This is an outdated version published on 2021-09-22. Read the most recent version.

Racial Animus, Police Corruption, and a Wrongful Conviction of Murder

Complex PTSD and the Vestiges of Anguish


  • Paul R. Abramson
  • Sienna Bland-Abramson



Police Corruption, Wrongful Convictions, Complex PTSD, Racism, Restitution, Exoneration


It is one thing to faithfully report and investigate police corruption; it is another thing to effectively punish abusive officers and the institutions that support them. A third, arguably the most fundamental concern of all, is to understand why these officers, and the infrastructures that protect them, rarely face repercussions for their crimes and the catastrophic psychological traumas that they inflict. The case described herein – a wrongful conviction of murder (1991) that was eventually overturned (2010) and then successfully litigated for restitution (2021) – provides a vivid narrative of prosecutorial misconduct, and the consequent psychological anguish of a survivor, as informed and articulated by participant-observers. Our hope is that by doing so, we can facilitate an understanding for, and empathy with, the trials and tribulations of victims of color who have suffered tremendously from police corruption and wrongful convictions.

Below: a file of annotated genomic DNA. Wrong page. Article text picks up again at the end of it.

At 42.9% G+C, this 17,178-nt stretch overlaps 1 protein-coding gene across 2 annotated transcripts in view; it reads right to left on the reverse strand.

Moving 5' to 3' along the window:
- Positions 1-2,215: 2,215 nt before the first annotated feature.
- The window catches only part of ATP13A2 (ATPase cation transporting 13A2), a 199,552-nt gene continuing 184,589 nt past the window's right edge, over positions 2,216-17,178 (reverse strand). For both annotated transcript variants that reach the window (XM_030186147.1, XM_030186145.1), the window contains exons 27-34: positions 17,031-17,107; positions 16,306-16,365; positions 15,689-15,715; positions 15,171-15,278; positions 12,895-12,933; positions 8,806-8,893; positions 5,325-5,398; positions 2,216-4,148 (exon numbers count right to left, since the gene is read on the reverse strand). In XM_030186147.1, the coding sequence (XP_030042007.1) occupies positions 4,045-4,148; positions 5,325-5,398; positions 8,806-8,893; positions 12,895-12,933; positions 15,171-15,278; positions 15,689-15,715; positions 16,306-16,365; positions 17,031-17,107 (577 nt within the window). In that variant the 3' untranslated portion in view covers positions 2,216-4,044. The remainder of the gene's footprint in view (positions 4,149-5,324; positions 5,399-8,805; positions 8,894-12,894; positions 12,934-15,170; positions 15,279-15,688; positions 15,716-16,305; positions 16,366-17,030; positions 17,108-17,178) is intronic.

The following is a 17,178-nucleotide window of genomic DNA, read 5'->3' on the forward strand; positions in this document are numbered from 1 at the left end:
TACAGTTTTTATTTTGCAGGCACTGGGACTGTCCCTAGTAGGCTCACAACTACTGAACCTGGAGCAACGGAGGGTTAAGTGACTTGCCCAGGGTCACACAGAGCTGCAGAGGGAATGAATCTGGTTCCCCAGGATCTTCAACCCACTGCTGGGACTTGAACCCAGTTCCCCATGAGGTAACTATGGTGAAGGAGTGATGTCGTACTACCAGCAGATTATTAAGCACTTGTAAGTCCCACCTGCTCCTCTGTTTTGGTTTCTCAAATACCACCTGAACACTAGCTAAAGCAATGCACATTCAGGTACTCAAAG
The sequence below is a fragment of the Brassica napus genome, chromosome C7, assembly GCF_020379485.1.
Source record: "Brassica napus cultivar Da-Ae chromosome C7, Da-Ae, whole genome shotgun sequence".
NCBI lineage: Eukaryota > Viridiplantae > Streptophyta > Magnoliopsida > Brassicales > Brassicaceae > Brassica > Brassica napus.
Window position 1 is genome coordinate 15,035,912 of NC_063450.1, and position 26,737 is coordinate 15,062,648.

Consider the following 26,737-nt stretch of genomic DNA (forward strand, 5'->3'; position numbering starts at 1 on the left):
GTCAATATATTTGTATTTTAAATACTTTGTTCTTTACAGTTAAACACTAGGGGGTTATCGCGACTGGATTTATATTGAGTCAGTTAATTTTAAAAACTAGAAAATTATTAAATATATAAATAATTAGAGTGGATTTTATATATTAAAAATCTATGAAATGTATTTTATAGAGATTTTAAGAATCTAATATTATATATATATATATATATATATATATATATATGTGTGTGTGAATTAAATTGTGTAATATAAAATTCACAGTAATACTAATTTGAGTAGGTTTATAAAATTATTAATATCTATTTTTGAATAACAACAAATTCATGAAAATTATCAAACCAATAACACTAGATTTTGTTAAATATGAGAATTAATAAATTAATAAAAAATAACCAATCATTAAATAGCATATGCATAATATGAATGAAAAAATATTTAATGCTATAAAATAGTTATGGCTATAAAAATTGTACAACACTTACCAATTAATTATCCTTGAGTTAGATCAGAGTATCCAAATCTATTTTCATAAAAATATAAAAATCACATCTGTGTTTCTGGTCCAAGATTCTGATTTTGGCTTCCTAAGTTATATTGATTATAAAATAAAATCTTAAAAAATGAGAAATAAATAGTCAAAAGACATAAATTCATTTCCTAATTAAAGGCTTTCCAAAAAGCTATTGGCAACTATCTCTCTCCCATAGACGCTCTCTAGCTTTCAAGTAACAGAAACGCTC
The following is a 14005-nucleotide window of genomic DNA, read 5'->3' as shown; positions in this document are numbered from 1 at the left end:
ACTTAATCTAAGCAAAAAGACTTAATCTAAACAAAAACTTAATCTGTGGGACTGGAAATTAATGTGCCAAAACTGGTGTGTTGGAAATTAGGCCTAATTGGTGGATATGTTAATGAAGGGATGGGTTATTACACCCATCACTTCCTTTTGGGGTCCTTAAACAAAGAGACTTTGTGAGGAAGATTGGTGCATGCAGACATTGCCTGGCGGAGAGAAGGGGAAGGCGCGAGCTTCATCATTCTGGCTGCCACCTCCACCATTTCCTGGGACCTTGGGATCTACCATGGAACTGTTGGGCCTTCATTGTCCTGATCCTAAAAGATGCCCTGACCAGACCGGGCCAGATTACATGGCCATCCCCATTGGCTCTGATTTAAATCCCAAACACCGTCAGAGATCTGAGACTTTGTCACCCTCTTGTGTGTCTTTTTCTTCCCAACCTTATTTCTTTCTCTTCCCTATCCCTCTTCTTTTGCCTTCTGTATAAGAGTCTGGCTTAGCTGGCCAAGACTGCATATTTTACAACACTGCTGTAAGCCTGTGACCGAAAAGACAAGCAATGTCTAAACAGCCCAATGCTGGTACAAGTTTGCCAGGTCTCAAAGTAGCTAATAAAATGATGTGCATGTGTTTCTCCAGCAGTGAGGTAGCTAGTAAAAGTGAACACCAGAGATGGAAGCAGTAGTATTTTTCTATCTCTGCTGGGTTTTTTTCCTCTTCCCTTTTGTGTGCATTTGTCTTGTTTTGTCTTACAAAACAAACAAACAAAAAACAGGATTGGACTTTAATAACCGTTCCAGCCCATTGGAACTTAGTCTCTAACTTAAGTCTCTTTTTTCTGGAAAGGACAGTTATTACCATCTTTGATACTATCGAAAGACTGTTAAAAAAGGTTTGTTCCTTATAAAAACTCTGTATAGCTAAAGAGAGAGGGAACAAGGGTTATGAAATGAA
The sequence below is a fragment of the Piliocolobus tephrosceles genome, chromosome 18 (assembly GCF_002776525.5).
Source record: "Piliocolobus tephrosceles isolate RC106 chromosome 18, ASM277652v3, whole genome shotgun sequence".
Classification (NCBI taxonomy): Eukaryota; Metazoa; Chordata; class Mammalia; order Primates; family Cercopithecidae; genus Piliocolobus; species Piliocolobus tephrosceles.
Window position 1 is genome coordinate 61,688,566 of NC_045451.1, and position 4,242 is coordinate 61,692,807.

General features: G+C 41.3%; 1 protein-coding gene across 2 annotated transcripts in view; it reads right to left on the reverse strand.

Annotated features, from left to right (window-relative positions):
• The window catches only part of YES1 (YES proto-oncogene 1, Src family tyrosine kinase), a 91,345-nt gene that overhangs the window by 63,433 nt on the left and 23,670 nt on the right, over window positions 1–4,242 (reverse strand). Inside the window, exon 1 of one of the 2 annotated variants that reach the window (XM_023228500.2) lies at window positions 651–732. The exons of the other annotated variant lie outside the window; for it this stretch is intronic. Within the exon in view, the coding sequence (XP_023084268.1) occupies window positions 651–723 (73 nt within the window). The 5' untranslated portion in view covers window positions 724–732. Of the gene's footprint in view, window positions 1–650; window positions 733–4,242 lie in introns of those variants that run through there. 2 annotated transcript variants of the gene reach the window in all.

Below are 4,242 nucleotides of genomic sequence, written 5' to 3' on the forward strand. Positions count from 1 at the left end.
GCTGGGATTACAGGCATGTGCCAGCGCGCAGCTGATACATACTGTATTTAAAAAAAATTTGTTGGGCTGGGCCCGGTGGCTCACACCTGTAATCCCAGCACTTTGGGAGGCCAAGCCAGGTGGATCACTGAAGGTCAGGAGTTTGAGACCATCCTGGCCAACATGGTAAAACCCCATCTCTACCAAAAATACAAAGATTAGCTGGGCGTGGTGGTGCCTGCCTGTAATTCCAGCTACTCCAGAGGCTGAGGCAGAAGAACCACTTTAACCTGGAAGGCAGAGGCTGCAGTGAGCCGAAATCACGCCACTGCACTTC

How to Cite

Abramson, P. R., & Bland-Abramson, S. (2021). Racial Animus, Police Corruption, and a Wrongful Conviction of Murder: Complex PTSD and the Vestiges of Anguish. The Wrongful Conviction Law Review, 2(2), 103–120.